Want to browse the Web faster, without paying extra for more bandwidth? It's simple to do. Just use one of these three free services to hack the DNS system for faster and more reliable surfing.
All these tools improve your computer's access to the Domain Name System (DNS), which is the core technology for browsing the Web. Web servers and Internet routers don't understand the URLs you normally type into your browser, such as www.itworld.com. Instead, they require numeric IP addresses, such as 22.214.171.124. That's where the DNS system comes in. When you type in a URL, a DNS server translates, for example, from www.itworld.com to 126.96.36.199.
If the DNS server takes its much resolving the address, or if there's a delay in your contacting the DNS server, there will be a delay getting to a Web site, no matter your bandwidth. So speeding up name resolution can speed up Web surfing. That's where these three tools come in. They're faster, more reliable and potentially more secure than your ISPs' DNS servers. With that background, here are three to try.
This is my favorite DNS service, and one that I've been using for years. It's fast, it's reliable, it's secure, and it gives you lots of extras as well. Not only have I found it to be faster than my ISP's DNS servers, but more reliable as well. There have been times when because of my ISP's DNS problems I couldn't browse the Web. But using OpenDNS fixed the problem. There are plenty of extras as well, including phishing protection and more.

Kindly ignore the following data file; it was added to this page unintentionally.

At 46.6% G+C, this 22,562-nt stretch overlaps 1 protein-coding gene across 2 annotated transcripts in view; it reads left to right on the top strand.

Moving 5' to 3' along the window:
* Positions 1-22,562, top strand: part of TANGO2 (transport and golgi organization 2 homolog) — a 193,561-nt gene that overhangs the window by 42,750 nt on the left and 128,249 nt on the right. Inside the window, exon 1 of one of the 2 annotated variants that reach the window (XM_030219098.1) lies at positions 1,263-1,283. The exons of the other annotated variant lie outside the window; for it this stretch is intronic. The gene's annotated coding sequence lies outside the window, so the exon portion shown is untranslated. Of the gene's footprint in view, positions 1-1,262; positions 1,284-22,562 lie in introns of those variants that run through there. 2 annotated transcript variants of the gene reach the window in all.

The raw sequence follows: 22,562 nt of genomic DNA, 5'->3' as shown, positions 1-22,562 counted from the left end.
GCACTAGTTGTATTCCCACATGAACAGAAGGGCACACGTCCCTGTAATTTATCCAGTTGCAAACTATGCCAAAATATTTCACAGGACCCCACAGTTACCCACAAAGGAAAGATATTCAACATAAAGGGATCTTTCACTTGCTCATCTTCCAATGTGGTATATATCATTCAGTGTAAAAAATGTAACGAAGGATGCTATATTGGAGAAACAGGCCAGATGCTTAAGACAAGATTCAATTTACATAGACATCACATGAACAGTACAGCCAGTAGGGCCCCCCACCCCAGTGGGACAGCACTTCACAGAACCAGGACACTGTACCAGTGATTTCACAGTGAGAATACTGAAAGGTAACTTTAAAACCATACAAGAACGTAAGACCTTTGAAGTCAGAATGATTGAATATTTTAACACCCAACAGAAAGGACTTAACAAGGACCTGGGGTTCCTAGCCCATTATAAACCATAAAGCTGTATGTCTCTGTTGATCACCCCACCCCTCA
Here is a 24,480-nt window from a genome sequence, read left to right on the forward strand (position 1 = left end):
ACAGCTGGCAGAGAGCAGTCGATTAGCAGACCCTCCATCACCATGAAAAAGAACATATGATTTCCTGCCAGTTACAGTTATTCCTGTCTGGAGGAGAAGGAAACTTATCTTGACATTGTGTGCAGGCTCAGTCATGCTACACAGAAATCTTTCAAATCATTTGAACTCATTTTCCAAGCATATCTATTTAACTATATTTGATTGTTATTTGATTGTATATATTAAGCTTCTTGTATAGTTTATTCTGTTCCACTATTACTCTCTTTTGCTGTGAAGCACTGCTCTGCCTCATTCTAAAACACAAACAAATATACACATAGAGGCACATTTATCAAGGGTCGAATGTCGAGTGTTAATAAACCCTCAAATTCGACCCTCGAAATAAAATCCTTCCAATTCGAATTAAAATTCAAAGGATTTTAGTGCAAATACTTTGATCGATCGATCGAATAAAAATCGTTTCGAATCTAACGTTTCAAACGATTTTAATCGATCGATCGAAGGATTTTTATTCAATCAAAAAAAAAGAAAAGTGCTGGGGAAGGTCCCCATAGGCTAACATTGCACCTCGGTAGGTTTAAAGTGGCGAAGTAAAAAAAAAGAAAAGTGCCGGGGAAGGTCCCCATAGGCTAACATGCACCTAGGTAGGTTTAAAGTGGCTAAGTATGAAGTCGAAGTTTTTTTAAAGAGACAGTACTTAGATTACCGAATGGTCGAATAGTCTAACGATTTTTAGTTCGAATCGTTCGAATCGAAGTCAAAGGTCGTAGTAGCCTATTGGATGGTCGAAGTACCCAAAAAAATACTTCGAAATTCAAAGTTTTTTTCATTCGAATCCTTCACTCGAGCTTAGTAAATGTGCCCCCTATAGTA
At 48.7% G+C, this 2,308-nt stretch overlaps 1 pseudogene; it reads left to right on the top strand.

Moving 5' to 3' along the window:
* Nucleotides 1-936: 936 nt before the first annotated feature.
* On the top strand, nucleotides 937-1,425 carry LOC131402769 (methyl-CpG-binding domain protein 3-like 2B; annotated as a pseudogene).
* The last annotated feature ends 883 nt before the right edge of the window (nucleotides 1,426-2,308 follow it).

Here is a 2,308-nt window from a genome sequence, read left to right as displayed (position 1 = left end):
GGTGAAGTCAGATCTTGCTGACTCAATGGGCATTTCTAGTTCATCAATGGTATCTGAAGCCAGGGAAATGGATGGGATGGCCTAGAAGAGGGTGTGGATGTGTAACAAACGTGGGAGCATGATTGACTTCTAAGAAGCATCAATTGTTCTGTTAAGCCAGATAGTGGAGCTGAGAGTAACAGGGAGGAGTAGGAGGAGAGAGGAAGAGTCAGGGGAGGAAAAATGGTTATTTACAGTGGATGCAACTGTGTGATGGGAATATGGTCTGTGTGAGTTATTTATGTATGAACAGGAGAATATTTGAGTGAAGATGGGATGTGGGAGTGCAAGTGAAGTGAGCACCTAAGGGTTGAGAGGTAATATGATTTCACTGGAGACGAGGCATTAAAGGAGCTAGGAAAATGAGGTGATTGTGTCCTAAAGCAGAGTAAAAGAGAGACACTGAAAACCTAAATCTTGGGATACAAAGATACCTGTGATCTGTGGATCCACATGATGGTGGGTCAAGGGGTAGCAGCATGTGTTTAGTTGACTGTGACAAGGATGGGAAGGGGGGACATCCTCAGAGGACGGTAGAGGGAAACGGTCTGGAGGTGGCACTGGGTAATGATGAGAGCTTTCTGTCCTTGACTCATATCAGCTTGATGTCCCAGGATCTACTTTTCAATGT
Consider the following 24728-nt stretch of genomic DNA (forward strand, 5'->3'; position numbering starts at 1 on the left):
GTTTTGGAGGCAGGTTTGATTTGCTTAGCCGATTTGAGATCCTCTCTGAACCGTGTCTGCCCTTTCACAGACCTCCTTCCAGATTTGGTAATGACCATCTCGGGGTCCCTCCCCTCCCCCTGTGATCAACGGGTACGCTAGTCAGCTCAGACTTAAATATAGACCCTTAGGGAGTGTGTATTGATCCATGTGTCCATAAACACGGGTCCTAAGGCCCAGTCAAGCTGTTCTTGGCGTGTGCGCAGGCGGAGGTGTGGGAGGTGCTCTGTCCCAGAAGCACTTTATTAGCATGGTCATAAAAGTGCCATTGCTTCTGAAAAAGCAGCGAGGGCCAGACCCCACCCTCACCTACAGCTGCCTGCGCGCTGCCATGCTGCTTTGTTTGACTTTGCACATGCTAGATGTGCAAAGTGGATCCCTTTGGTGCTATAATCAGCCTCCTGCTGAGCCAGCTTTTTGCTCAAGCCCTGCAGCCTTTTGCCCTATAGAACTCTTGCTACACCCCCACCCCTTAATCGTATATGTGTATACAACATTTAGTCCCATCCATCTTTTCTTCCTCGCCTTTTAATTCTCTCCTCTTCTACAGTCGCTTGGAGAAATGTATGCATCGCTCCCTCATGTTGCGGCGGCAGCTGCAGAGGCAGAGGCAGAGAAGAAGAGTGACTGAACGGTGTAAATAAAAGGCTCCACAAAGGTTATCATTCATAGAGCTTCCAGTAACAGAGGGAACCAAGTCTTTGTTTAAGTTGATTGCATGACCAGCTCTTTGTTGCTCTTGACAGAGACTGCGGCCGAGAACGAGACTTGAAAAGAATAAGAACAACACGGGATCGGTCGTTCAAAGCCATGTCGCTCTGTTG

When you sign up, you'll also get instructions about how to to use the service. It'll only take you a few minutes, and will be well worth your time.
This is another worthy free DNS service. Google knows a thing or two about DNS, so it's fast and reliable. I've used it on and off since it's launch, and have never had a problem with it. If you're looking for instructions about how to use it for Windows, the Mac, or Linux, check this page.
This free, open source software works slightly differently from OpenDNS or Google Public DNS, and requires some additional work. With those services, you don't download any software. Instead, you make some minor system changes, and your work is done. namebench, instead, is free downloadable software for Windows, the Mac, and Linux. When you run it, it tests many different DNS servers, including OpenDNS, Google Public DNS, your ISP's DNS, and many others, and tells you which is fastest. At that point, you go in and change your DNS settings to use the fastest DNS, in the same way that you would change them to user OpenDNS or Google Public DNS.